Notre Dame Cathedral in Port au Prince
Ruins of the Notre Dame cathedral in Port au Prince

To get to the Marché de Fer, the old market, less crowded and messy than the one in Jacmel, we got lost in a not really reassuring area. Well, all PAP out of the main roads and square is not reassuring. At the Marché de Fer they sold shoes and cosmetics, faux hair and real turtles, voodoo dolls, yogurt fermenting in the sun, car spare parts (winter tires, engine pieces, etc). There is a covered area, made of two specular buildings with an iron roof, and thousands of stalls (or simply boxes on display) in the surrounding streets, with cloth hanging above the stalls to protect the dozing sellers; to get to the covered area you have to walk under these sheets, bending in half because they are only one and a half meter from the pavement.

Once we left the market, we walked South along the Boulevard Jean-Jacque Dessalines, one of the main roads of Port-au-Prince. Along the road we could see mechanics, tire specialists, sellers of all kinds (drinks, cosmetics, tables and chairs). It was all quiet enough, but very hot and dirty. It’s less scary to walk around in plain daylight and with no bags around. Plus I only had a small pocket camera that I took out rarely.

Driver/mechanic working along Boulevard Jean-Jacque Dessalines

We went to the artist centre with their voodoo pieces. “Why are they all so scary?” I asked André Eugéene, the founder/teacher of the centre. “Which one scares you?” he replied, as if they were regular pieces of art to display on the wall at home, as if a doll pierced in the stomach or with sticks in the eyes was a nice ornament. These creations should keep the devil away, but it seems to me that they bring nightmares.

We wanted to see the cemetery, but it was closed.

port au prince

We leave this oasis of quiet and breeze, where three lemonades cost us 9 euro, a bit too much for us that we have little money (but I also used the wifi), and go back to the crowds and dust.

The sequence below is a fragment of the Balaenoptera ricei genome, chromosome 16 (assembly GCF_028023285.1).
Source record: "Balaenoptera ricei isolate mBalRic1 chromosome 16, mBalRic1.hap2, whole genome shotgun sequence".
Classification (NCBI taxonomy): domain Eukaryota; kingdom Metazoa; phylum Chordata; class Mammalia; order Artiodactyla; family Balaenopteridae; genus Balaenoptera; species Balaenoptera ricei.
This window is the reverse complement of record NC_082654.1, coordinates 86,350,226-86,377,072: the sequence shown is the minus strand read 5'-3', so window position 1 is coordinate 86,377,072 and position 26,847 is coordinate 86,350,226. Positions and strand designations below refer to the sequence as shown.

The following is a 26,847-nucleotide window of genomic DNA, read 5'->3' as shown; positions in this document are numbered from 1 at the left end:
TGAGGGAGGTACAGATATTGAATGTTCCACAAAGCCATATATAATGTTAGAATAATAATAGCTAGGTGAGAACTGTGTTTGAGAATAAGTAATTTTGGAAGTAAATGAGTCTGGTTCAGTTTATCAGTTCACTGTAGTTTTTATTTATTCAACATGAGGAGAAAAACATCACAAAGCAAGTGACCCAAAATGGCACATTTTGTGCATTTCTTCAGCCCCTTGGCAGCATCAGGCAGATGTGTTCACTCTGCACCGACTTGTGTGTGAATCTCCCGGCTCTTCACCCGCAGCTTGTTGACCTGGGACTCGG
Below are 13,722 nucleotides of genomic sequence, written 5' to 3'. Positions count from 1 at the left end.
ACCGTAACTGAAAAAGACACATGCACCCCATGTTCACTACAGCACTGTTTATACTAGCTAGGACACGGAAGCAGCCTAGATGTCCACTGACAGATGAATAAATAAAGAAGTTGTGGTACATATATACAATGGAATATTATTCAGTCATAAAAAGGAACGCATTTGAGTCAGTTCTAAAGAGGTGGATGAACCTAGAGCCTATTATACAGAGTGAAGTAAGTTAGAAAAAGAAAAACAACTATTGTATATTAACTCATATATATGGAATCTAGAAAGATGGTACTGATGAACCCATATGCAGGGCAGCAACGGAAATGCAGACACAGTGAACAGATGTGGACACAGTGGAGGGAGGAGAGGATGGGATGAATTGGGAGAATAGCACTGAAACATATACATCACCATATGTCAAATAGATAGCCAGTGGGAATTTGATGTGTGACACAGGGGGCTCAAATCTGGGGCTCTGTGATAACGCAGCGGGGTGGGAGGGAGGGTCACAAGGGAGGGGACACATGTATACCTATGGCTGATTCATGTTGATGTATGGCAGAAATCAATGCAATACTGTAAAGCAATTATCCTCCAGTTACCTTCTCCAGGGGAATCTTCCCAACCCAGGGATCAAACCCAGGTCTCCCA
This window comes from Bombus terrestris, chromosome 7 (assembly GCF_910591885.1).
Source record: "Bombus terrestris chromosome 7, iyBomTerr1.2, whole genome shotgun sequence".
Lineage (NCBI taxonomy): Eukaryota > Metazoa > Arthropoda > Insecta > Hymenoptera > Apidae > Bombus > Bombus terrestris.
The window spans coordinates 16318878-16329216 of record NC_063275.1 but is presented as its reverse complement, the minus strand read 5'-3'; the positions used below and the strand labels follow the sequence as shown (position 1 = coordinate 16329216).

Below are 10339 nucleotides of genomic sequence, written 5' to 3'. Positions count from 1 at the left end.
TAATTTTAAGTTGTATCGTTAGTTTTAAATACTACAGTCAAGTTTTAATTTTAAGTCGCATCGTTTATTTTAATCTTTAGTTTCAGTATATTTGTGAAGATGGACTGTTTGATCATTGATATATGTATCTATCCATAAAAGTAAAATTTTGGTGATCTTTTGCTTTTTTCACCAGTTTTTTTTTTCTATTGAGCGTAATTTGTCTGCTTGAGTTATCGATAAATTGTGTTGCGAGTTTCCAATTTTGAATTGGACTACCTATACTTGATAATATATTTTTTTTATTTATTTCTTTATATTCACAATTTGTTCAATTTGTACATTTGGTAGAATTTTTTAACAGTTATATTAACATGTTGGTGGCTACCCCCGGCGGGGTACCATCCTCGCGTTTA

4.45pm We are in the main park at Port-au-Prince. It’s nice now, it’s a bit cooler, there’s a nice breeze that doesn’t smell of plastic (we are not far from the sea, but during the central hours of the day you can’t feel it). Not far from us there’s a crowd gathered around a speaker, from time to time they exult and clap. On the other side there are two toilet boxes: if you only pee, it’s 5 gourde, if you need to poop, the cost is the double. I wonder who checks what you do to charge the right amount of money?

Poop or pee?

11pm Tomorrow we leave. I must say I am also tired from all these long journeys, I didn’t expect it to be so difficult to travel here, and I am a bit scared of what we have to do tomorrow. Apparently it’s 7 hours drive, to Cap Haitien.

There’s a band in the street. It seems the right time to play trumpets and drums and singing in the street. What are they celebrating this time of the night? I don’t know and I can’t get any info, I’m in my room, on the third floor.

I had a pretty emotional moment earlier today, while we were walking to Petionville. It was 6pm and from a nearby pub, where they were dancing, suddenly the radio plays “Un’estate Italiana”, with the real Bennato and Nannini (I thought it was a remake). I have always loved this song, it reminds me of the beautiful moments of the football World championship in Italy in 1990. I start singing while walking, a bit touched, slowing my pace to enjoy the song as long as possible, and opposite me comes an Haitian guy singing loud. It gave me the goosebumps.

Bennato and Nannini in Port-au-Prince:

From Port Salut to Port Au Prince

From Port Salut to Port Au Prince

14 hours to drive 219 kilometers

March 22, 2014

6.32 am, Les Cayes

My hair is a bit messy. Today we started our journey on a truck. One of those trucks open at the back, where they let good and people on. We had the last space on some wood benches. The others were sleeping on piles of brooms made with palm leaves that the truck was carrying. Luckily here they don’t drive as fast as in other places that I visited.

We woke up at 4.45 am. The owner last night told us they always wake up at 4-4.30. At 5 we were calling and knocking everywhere, but nobody came to open the gate for us. So we had to climb a 2 meters tall gate (not easy for me) and as soon as we got on the road the truck picked us up. It’s not extremely comfortable, but better than a motorbike. People wake up really early here. At 5 am, when it was still dark, there were people carrying brooms, carrying wood, going to work.